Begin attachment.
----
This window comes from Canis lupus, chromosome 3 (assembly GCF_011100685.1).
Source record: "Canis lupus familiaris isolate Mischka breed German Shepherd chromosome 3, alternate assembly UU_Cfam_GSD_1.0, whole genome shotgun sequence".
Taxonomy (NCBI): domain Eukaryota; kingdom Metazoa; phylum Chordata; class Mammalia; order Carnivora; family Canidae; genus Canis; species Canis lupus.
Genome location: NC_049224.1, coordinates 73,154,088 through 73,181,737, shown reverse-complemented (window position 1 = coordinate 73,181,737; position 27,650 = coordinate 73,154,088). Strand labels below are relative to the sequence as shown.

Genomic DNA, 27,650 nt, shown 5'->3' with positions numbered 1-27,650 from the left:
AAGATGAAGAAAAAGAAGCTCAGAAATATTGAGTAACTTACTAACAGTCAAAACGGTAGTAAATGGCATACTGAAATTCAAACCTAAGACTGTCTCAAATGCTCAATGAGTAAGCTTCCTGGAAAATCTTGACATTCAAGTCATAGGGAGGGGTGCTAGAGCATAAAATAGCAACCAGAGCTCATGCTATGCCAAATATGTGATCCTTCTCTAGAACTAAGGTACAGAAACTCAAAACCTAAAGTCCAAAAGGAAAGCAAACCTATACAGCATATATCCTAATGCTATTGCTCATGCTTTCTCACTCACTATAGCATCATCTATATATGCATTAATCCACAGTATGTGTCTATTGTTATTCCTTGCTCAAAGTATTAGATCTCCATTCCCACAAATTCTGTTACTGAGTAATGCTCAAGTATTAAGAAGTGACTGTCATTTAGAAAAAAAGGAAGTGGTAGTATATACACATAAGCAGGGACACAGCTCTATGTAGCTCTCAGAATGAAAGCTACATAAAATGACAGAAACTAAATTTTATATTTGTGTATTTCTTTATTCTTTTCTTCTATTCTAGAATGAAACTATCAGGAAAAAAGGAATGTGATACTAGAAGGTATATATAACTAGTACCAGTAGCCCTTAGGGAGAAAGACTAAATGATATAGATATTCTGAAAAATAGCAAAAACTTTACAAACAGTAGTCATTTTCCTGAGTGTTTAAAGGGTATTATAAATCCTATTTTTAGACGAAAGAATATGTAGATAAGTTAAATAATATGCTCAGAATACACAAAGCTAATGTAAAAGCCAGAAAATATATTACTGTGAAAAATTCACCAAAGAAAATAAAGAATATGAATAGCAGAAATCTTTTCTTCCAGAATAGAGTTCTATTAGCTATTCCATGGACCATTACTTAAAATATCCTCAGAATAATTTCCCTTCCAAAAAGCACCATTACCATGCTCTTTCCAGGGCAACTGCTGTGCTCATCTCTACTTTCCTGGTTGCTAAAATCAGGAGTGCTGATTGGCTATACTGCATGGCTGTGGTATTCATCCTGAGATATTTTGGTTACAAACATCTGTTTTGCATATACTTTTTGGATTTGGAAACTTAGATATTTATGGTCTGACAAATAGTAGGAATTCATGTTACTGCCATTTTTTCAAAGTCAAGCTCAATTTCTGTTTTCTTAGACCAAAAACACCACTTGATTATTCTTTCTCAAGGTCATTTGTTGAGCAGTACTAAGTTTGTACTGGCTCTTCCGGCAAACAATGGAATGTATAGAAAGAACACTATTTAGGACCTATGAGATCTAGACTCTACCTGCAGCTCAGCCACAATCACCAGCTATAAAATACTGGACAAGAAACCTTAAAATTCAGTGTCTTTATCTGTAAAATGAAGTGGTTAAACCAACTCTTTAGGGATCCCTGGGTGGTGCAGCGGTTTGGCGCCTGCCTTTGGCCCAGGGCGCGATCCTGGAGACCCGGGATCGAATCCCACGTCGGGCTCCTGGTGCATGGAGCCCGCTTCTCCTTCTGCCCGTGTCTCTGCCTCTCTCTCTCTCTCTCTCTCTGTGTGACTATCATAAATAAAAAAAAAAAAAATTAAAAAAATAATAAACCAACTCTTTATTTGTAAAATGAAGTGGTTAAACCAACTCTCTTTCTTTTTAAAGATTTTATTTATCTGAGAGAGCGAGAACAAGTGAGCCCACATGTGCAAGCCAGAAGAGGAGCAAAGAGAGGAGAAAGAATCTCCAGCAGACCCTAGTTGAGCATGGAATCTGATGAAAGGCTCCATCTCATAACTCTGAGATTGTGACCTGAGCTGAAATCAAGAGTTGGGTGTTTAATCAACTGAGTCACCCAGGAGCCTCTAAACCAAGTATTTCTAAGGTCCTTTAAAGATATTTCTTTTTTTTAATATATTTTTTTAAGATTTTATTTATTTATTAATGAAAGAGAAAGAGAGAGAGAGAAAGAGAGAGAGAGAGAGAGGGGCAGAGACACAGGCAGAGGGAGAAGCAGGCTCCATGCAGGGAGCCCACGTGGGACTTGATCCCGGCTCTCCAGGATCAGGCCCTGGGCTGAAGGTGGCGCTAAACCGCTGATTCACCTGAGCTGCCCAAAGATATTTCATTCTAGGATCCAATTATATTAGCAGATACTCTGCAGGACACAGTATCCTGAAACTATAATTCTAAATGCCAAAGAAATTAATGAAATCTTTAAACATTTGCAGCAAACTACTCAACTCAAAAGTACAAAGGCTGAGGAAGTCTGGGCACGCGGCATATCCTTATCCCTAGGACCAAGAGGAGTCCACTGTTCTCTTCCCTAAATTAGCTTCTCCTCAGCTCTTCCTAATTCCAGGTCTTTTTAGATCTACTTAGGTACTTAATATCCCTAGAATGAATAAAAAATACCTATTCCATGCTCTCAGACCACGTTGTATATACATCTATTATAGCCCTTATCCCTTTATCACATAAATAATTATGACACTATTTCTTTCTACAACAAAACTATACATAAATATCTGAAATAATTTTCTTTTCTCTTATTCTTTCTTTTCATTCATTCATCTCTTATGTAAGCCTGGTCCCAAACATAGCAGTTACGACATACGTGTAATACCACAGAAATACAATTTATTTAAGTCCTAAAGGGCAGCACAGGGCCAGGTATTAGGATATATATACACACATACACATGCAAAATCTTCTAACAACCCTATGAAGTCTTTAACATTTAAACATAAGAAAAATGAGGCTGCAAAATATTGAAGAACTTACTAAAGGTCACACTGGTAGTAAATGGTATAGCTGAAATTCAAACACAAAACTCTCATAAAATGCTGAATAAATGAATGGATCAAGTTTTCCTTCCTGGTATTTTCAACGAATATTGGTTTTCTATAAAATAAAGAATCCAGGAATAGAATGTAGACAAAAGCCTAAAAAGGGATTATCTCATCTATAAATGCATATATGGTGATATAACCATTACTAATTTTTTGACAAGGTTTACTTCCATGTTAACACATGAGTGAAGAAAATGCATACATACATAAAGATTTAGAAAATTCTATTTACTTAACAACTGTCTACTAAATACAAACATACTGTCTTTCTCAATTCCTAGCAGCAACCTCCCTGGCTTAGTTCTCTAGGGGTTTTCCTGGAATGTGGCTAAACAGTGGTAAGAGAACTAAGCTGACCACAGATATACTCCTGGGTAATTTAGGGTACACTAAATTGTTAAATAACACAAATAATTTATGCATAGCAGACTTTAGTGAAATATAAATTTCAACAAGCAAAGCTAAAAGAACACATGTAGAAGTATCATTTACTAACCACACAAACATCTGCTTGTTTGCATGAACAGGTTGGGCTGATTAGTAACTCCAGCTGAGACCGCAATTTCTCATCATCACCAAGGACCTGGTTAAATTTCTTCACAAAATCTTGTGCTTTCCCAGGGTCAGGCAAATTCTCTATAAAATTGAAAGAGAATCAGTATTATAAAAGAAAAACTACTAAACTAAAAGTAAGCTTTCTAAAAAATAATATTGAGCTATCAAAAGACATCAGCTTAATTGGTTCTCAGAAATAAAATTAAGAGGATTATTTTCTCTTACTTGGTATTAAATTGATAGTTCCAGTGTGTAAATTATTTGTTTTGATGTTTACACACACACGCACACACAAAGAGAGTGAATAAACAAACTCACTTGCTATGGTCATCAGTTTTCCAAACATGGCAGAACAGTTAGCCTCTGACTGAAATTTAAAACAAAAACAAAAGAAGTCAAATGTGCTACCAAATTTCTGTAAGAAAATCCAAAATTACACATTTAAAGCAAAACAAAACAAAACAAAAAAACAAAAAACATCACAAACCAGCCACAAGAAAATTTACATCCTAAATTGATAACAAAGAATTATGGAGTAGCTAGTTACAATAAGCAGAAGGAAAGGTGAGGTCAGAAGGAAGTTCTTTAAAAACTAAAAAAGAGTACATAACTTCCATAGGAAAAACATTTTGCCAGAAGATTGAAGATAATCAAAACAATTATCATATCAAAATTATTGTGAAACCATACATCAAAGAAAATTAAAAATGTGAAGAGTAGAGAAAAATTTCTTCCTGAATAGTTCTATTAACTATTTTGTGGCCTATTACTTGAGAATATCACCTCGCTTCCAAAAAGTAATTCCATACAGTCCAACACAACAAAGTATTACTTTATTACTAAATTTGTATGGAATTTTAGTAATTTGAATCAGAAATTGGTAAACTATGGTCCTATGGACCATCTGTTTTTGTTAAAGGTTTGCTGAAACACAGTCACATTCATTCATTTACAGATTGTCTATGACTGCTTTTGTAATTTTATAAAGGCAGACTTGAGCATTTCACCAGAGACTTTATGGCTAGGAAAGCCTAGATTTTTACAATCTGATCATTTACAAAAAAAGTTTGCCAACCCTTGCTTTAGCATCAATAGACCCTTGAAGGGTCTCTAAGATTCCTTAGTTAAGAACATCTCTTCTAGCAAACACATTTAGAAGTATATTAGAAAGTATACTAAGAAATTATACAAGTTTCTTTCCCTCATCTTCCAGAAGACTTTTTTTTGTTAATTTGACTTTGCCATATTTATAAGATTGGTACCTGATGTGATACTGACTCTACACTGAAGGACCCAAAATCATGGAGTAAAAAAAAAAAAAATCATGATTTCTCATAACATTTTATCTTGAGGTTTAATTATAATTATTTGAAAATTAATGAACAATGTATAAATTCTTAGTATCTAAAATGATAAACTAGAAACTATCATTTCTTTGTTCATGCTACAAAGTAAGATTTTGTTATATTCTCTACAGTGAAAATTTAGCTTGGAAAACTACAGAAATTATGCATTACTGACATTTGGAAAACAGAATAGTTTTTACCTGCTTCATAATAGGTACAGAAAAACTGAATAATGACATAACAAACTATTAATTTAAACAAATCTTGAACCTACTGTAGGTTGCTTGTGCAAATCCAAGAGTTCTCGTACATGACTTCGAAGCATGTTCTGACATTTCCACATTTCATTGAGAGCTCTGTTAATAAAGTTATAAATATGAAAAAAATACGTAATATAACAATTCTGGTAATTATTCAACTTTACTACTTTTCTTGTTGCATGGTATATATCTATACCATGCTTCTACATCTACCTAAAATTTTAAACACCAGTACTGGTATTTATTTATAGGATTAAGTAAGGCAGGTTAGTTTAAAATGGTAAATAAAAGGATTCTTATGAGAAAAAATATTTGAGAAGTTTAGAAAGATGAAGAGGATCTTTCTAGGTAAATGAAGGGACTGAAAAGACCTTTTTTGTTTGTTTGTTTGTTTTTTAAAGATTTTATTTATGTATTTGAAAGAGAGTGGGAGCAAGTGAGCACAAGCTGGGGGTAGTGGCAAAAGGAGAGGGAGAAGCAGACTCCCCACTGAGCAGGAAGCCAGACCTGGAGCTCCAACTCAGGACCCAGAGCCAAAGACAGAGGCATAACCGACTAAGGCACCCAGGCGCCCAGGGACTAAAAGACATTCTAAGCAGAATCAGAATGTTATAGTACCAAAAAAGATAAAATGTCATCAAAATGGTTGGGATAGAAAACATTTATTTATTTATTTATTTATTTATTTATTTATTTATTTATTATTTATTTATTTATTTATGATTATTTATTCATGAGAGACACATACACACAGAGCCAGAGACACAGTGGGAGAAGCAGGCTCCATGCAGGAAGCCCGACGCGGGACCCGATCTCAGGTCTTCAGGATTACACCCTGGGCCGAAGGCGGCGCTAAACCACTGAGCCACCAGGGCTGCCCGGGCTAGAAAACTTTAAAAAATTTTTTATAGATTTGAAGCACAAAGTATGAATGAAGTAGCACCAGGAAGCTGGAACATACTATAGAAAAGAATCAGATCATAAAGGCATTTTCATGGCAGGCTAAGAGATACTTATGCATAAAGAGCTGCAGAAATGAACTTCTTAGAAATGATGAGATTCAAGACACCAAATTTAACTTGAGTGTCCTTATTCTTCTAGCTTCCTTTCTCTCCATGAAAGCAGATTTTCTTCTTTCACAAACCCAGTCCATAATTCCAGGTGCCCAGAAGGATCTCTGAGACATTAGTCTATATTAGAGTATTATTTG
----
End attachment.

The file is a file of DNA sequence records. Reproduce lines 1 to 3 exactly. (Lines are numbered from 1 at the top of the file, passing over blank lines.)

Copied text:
This window comes from Canis lupus, chromosome 3 (assembly GCF_011100685.1).
Source record: "Canis lupus familiaris isolate Mischka breed German Shepherd chromosome 3, alternate assembly UU_Cfam_GSD_1.0, whole genome shotgun sequence".
Taxonomy (NCBI): domain Eukaryota; kingdom Metazoa; phylum Chordata; class Mammalia; order Carnivora; family Canidae; genus Canis; species Canis lupus.